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Dipodium punctatum fir00002.jpg
Dipodium punctatum
Scientific classification
Kingdom: Plantae
(unranked): Angiosperms
(unranked): Monocots
Order: Asparagales
Family: Orchidaceae
Subfamily: Epidendroideae
Tribe: Cymbidieae
Subtribe: Cymbidiinae[1]
Alliance: Dipodium
Genus: Dipodium
Type species
Dipodium punctatum[2]

see text

  • Hydranthus Kuhl & Hasselt ex Rchb. f.
  • Leopardanthus Blume
  • Tricochilus Ames
  • Wailesia Lindl.

Dipodium is a genus of about 25[3] species of orchids native to tropical, subtropical and temperate regions of south-east Asia, New Guinea, the Pacific Islands and Australia. It is the only genus of its alliance, Dipodium. Plants of this genus are commonly referred to as hyacinth orchids.[2]


The species are perennial terrestrial herbs or herbaceous climbers/epiphytes.[4][5] Many species, particularly in eastern Australia are leafless mycoheterotrophs. Others have medium-sized to very large leaves that are parallel-veined and with entire margins.[4]

Flowers are arranged in a raceme with very few or up to 50 flowers.[4] These may be fragrant or odourless, are white, pink, purple, yellow or green, often with spots or blotches.[4] The labellum is three-lobed.[4] Each of the flowers have two pollinia that are supported on two stipes.[4] Dehiscent capsules, produced after flowering, hold the seed which is released when they split longitudinally along six seams.[4] Between 30 and 500 seeds are produced per capsule.[4]


The genus was formally described in 1810 by Scottish botanist Robert Brown in Prodromus Florae Novae Hollandiae et Insulae Van Diemen.[2] The name Dipodium is derived the Greek words di (two) and podia (little feet), a reference to the two stipes supporting the pollinia.[3]

Two flowering scapes of a leafless species in south-eastern Australia


Species include:[6]

Undescribed species[edit]

  • Dipodium sp. Basalt Woodland (M.D. Barrett 198) - northern Kimberley, Western Australia.[7]
  • Dipodium sp. Sandstone (R.L. Barrett & K.W. Dixon 1642) - northern Kimberley,[8]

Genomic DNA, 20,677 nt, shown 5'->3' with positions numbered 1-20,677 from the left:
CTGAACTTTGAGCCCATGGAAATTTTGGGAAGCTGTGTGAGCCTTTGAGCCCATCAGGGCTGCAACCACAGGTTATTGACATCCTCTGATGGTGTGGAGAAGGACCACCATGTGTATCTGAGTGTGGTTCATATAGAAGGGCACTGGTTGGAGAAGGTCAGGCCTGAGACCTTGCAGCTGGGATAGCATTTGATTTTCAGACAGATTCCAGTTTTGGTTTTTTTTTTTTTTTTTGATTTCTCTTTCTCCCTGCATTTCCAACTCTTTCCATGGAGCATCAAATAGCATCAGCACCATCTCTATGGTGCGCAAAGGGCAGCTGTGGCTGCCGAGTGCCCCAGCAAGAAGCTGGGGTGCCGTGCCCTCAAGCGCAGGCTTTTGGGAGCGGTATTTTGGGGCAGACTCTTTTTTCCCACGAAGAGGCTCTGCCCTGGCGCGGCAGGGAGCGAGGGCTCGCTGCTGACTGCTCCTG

It is thought that the flowers attract native bees and wasps through floral mimicry.[9]


An infusion of the leaves of Dipodium pandanum is traditionally drunk in Bouganville to help relieve respiratory infections.[10]

Cultural references[edit]

A hyacinth orchid is the subject of the poem The Aboriginal Axe by Australian poet Douglas Stewart. In the poem, Stewart refers to the flowers as "lovely and leprous, flushed and spotted".[11]

External links[edit]

  • Media related to Dipodium at Wikimedia Commons
  • Data related to Dipodium at Wikispecies


  1. ^ "Dipodium R.Br.". The Orders and Families of Monocots. eMonocot. Retrieved 18 April 2014. 
  2. ^ a b c d "Dipodium R.Br". Australian Plant Name Index (APNI), IBIS database. Centre for Plant Biodiversity Research, Australian Government. Retrieved 7 February 2014. 
  3. ^ a b Clements, Mark A (2013). The Allure of Orchids. National Library Australia. pp. 48–51. ISBN 978-0-642-27807-4. 
  4. ^ a b c d e f g h "Dipodium R.Br.". FloraBase. Western Australian Government Department of Parks and Wildlife. 
  5. ^ Weston, P.H. "Genus Dipodium". PlantNET - New South Wales Flora Online. Royal Botanic Gardens & Domain Trust, Sydney Australia. Retrieved 7 February 2014. 
  6. ^ "Dipodium". The Plant List version 1.1. Retrieved 29 January 2013. 
  7. ^ "Dipodium sp. Basalt Woodland (M.D. Barrett 198)". FloraBase. Western Australian Government Department of Parks and Wildlife. 
  8. ^ "Dipodium sp. Sandstone (R.L. Barrett & K.W. Dixon 1642)". FloraBase. Western Australian Government Department of Parks and Wildlife. 
  9. ^ Jessup, Scott; Johnson, Glen (1997). "Yellow Hyacinth Orchid Dipodium hamilonianum Action Statement" (PDF). Department of Sustainability andEnvironment. Archived from the original (PDF) on 3 March 2014. Retrieved 7 February 2014. 
  10. ^ Lawler, L.J.; Slaytor, M. (1969). "The distribution of alkaloids in orchids from the territory of Papua and New Guinea". Proceedings of the Linnaen Society of New South Wales. 94: 237. Retrieved 8 February 2014. 
  11. ^ Stewart, Douglas. "The Aboriginal Axe". Australian Poetry Library.